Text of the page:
pcff force field

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What version of lammps are you using? I believe the most current stable version for download (17 August 2017) lists a force field file (*.frc) for pcff in ./tools/msi2lmp/frc_files/. So I imagine that producing a lammps-style data files using types from the pcff force field should be possible. There are a few places where you might run into stumbling blocks that I can think of off the top of my head: (1) I think pcff is a class 2 type force field, which I think requires a special flag when you invoke msi2lmp. (2) It’s possible MS might have additional atom types in their version of pcff that are not present in the pcff.frc file that is part of the lammps distribution.

Dear Vanessa,

Thank you for your advice. I think my version is old September, 2016. I will try with latest version. What will be the special flag for forcefield 2? Any idea? Thank you.

Currently, it's difficult to use PCFF.

EMC (or msi2lmp+MaterialsStudio) might be your only options. However,
unfortunately both PCFF and CVFF use a complicated system
"auto_equivalences" for looking up force field parameters according to
atom type. "msi2lmp" does not handle these correctly, and I suspect
EMC might not either, but I could be wrong. (Please correct me if I'm
wrong. People have complained to me about using both tools with PCFF
force field.)

About 6 months ago, we attempted to convert COMPASS PCFF and CVFF into
moltemplate format, but it was taking a lot of time to figure out how
to handle "auto_equivalences" correctly. (A LOT of time. A -month-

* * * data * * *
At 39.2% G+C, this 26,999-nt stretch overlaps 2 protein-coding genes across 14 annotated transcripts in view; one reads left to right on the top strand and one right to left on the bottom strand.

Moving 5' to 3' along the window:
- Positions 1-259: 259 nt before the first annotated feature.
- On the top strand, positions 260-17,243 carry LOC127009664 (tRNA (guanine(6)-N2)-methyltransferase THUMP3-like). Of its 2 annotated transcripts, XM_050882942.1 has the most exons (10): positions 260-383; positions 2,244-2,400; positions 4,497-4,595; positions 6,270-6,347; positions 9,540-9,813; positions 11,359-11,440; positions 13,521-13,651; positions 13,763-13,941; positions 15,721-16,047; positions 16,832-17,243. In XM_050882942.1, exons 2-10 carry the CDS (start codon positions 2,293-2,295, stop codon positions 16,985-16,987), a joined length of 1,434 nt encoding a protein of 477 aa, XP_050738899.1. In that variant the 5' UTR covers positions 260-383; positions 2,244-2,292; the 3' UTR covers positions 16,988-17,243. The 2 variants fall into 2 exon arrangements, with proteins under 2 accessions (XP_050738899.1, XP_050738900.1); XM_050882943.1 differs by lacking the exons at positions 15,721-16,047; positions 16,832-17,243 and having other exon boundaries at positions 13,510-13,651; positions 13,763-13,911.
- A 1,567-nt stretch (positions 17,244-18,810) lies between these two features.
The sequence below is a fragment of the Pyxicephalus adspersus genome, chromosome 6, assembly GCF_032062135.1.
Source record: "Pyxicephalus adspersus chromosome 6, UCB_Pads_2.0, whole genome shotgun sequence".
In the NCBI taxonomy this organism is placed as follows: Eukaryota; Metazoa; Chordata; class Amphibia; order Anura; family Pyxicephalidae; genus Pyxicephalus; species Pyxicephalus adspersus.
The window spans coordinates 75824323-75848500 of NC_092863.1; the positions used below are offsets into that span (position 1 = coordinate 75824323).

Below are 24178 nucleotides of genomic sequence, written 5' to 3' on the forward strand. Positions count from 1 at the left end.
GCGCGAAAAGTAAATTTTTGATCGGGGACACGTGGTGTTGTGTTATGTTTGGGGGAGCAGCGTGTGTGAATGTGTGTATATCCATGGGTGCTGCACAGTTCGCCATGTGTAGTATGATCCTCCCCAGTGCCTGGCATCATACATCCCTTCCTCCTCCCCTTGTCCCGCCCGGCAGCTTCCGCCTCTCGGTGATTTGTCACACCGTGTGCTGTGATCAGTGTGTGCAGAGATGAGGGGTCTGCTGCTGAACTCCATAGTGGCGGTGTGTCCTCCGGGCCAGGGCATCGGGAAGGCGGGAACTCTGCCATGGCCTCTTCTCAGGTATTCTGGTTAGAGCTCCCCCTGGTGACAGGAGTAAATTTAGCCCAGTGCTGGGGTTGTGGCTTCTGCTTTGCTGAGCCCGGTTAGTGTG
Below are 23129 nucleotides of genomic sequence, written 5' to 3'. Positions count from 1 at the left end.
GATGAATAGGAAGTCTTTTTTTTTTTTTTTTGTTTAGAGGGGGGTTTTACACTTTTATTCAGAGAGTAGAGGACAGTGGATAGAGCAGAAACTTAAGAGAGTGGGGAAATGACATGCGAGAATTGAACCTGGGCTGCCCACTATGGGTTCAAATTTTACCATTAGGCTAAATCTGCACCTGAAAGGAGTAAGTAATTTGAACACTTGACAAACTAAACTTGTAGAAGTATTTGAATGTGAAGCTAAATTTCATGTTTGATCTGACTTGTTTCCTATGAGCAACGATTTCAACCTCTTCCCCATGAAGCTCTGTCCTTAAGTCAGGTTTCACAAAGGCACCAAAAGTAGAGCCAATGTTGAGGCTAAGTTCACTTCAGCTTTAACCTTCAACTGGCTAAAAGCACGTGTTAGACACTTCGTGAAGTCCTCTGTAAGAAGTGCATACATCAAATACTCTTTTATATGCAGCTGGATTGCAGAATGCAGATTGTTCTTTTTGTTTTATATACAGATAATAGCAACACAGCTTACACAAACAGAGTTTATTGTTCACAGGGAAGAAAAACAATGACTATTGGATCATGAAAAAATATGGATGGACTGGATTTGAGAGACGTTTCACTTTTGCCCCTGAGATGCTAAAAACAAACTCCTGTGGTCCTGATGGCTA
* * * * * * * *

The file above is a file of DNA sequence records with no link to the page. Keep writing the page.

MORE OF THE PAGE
of time devoted to this specific issue.)
With Marcus Martin's help, I think we figured out how to solve the
issue I still probably need another week to get this working, and I
have other projects of much greater urgency (which threaten my
livelihood) to work on. I hope to get this working some time early
next year when things have settled down.

If you want to use a class2 force field, perhaps you will have better
luck with COMPASS. For now, try using EMC (or msi2lmp) with the
compass force field. COMPASS does not use "auto_equivalences"

Good luck


See the README doc. It’s pretty self-explanatory the flag is ‘-class 2’. Also make sure that msi2lmp knows where to find the pcff.frc file. If you’re not sure where your version of msi2lmp.exe is looking for frc files (this should be designated when you build this tool), I think you can just place a copy of the frc file where you are running the tool and use this flag ‘- frc ./pcff.frc’ for example.

I can’t speak to Andrew’s experiences with pcff and cvff, but I would agree that both of these force fields are complicated and not easy to use. If you are new to this, then his suggestion might be the best way to go for you.

Thank you Vanessa. I checked it and its working fine with pcff.

Although not directly relevant to the original post, I wanted to
follow up on this thread for others who browse to it from the search
engine links. I believe the COMPASS force field is now working in
moltemplate, but it is experimental. There are some simple examples